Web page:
Stage and Screen Collide with Cineplex Events’ Stage Series

James McAvoy in Cyrano de Bergerac. Photo by Marc Brenner.

There are those who consider it sacrilege that a stage production can be packaged, digitized, and redistributed for mass consumption. Cinema and theatre are often depicted as competing artforms. But the truth of the matter reveals a more nuanced, and symbiotic, relationship between the two.

Through its Stage Series initiative, Cineplex Events is bringing theatre productions to screens across Canada—and two of its biggest partners are London’s National Theatre Live and the Stratford Festival’s Stratford on Screen. We spoke to National Theatre and Stratford to learn more about bringing their large-scale productions to the big screen, how doing so has brought theatre to audiences beyond their theatre houses, and how Cineplex is making live theatre more accessible across Canada.

National Theatre Live’s inception came about from both trying to connect with audiences that normally wouldn’t be reached through their South Bank theatres and through touring productions across the UK and around the world. Although they haven’t committed to doing it forever more, the program is in its 11th year. It’s very much an experiment; not many theatres have done it before, and positive audience reactions were far from guaranteed. But initial success allowed the program to continue to grow and expand into more territories. More than anything, National Theatre’s mission is to make brilliant work and brilliant theatre—and to make it for everyone. Broadcasting productions in cinemas enables the work to be seen in a fashion more convenient than traveling to London or catching a touring performance.

Camera Rehearsal for Small Island, National Theatre Live. Photo by Graham Pearson.

Similarly, Stratford on Stage came about in order to celebrate and raise awareness about the work being done at the Stratford Festival. The first series debuted in 2015 and has been occurring on an annual basis since. Cineplex is a critical partner in getting these films distributed across the country, for audiences from Vancouver to Halifax, and everywhere in between. The films are a great way of introducing new patrons to Stratford, and also of keeping Stratford’s exciting work on people’s radar outside of their performance season.

Despite the exciting possibilities in filming live theatre, both companies face a myriad of technical challenges in translating stage productions to the screen. Productions can be filmed that happen in the round; with rotating stages; in glass boxes; or on promenade performances, where audiences move around both the space and the actors. In the face of this, the filming process strives to be as non-invasive as possible, with the cinematographers working around what the theatre artists have already created. Rather than making a film of the stage production, they capture the performance that already exists.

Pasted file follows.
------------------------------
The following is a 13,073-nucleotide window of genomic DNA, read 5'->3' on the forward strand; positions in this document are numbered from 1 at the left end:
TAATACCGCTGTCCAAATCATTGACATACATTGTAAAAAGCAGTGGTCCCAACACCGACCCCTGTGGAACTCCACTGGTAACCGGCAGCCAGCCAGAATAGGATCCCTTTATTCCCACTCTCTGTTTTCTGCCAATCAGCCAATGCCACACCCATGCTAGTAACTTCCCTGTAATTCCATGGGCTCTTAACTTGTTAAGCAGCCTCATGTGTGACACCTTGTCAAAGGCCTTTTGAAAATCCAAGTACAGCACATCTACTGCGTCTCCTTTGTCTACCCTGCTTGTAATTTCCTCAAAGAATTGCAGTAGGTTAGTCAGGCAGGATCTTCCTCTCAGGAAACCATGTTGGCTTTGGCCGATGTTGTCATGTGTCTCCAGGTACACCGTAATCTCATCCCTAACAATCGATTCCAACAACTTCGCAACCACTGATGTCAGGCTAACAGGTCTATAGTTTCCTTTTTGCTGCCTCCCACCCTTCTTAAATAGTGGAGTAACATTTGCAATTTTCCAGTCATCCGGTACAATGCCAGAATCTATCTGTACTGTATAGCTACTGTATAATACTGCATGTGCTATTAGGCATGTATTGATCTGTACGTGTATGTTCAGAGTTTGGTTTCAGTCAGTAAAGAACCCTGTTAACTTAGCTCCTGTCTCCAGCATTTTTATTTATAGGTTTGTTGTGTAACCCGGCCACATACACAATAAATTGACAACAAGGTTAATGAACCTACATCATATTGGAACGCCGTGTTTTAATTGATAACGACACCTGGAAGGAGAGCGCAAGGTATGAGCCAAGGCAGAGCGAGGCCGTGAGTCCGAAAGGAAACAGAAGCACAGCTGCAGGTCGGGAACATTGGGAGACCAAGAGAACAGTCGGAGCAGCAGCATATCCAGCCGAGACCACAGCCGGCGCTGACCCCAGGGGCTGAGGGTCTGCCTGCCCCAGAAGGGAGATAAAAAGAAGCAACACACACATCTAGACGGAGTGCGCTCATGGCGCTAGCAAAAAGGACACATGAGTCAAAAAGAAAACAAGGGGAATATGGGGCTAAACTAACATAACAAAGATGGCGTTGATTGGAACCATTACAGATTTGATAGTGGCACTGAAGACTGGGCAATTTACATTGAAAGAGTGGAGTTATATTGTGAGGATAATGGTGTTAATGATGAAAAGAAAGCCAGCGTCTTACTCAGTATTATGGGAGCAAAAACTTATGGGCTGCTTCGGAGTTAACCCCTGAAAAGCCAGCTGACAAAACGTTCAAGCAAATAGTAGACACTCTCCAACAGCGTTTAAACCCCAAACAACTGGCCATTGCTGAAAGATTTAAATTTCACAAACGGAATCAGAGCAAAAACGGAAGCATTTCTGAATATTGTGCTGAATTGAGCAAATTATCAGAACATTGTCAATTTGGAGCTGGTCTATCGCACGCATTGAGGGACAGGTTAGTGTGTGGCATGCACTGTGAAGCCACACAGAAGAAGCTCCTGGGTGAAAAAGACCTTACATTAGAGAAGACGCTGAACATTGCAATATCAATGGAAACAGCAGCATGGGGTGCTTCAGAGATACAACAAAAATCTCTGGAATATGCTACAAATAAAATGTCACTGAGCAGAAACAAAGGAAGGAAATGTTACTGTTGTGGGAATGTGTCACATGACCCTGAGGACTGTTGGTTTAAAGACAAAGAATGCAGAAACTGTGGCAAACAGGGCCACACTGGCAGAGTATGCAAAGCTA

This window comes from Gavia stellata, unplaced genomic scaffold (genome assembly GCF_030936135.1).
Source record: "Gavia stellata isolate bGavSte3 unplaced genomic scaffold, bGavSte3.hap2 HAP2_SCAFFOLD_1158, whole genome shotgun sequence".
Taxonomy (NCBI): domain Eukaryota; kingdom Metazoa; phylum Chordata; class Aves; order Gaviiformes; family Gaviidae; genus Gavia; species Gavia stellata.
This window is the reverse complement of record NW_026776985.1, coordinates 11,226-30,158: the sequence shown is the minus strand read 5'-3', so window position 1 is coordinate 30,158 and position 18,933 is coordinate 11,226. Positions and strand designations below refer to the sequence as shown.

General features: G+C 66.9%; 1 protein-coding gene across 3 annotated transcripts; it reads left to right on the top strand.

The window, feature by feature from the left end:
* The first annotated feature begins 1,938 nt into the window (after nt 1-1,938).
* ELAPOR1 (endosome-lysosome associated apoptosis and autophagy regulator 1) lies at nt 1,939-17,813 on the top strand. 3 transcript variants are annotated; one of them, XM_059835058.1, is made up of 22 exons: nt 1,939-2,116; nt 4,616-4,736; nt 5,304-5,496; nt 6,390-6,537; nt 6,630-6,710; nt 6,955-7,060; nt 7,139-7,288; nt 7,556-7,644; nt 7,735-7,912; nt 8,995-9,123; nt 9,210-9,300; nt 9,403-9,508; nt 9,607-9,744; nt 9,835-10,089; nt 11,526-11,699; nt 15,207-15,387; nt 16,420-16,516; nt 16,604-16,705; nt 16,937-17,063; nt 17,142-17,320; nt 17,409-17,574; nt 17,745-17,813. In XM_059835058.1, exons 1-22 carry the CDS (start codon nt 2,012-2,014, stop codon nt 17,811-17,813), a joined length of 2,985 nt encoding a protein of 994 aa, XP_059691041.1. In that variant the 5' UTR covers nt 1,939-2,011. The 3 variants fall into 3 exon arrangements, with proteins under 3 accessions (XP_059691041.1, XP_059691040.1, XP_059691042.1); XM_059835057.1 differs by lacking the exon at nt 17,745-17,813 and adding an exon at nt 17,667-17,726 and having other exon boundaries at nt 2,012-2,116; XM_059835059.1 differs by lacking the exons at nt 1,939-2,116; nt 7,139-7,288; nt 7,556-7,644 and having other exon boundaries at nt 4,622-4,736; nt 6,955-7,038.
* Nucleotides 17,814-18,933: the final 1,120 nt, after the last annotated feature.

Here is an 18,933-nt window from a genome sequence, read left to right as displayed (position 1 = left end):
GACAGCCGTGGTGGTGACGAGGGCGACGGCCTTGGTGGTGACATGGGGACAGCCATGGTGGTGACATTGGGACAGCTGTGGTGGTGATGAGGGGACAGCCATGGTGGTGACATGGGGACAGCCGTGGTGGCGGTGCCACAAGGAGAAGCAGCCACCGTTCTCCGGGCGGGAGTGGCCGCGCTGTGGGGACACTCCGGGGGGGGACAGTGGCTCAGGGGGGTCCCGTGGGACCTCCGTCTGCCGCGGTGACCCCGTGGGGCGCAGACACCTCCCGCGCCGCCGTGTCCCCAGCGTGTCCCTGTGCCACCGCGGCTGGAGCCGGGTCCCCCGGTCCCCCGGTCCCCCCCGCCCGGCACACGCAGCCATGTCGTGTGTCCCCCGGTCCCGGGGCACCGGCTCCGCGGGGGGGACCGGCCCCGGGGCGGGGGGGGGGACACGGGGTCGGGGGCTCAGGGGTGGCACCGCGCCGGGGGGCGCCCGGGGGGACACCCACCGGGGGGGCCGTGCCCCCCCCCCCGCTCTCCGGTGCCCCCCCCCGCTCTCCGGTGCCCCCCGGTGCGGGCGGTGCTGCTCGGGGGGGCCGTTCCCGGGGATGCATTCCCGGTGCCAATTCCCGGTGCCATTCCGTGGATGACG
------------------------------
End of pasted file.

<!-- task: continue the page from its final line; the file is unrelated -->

Inside the National Theatre Live camera trucks for The Madness of King George. Photo by Tom Wren.

Stratford’s thrust stage means there’s almost 360 degrees for cameras to cover, and camera operators need to be careful about not shooting one another. Compared to theatre, film possesses a different quality: you can get very close to the action, noticing the looks and interactions between two characters that you might have missed. While in the theatre you might be drawn to individual people speaking, in film the director might be encouraging you to look at how the others are reacting to what that person is saying.

Does this mean that filmed theatre runs the risk of usurping live performance? Stratford and National Theatre say no: neither company believes that the screen cannibalises their stage audience. In fact, research has shown that screenings increase interest in live performance as a whole. This is not to say that filmed theatre going to replace going to the live thing; but it might be more likely to encourage you to go see local theatre. Stratford on Screen reaches a broad geographic catchment. Audiences watching filmed productions in Vancouver and Victoria, for example, are not going to make the trek to Stratford—certainly not immediately. For some people, Stratford on Screen is their “Stratford respite” during the winter and spring when they can’t make it to Stratford. And for existing patrons, it is a way for them to relive something they might have seen, or maybe didn’t get a chance to see live.

James McAvoy in Cyrano de Bergerac. Photo by Marc Brenner.

With the advent of streaming services such as Netflix, one question that always remains is how much theatres should embrace such technologies. National Theatre Live has fully incorporated, with everything shot with the big screen in mind and creating a surround sound experience.

But National Theatre isn’t just aiming to enter the competitive market of streaming services. They’ve recently launched the National Theatre collection, previously called On Demand in Schools, which makes certain National Theatre Live recordings available to watch or stream as part of educational institutions. The service is free for UK state schools, and a paid service for universities and internationally. The collection represents one of National Theatre’s first offerings on the smaller screen, introducing audiences to the future to what the National Theatre and its partner theatres do.

Working with programs like Stratford on Screen and National Theatre Live, Cineplex’s Stage Series is making it easy to see world-class theatre from across Canada and internationally.

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Written By

Jordy is a New York-based scientist and author with a passion for stories about underrepresented communities. He is an alum of the inaugural Generator Performance Criticism Training Program.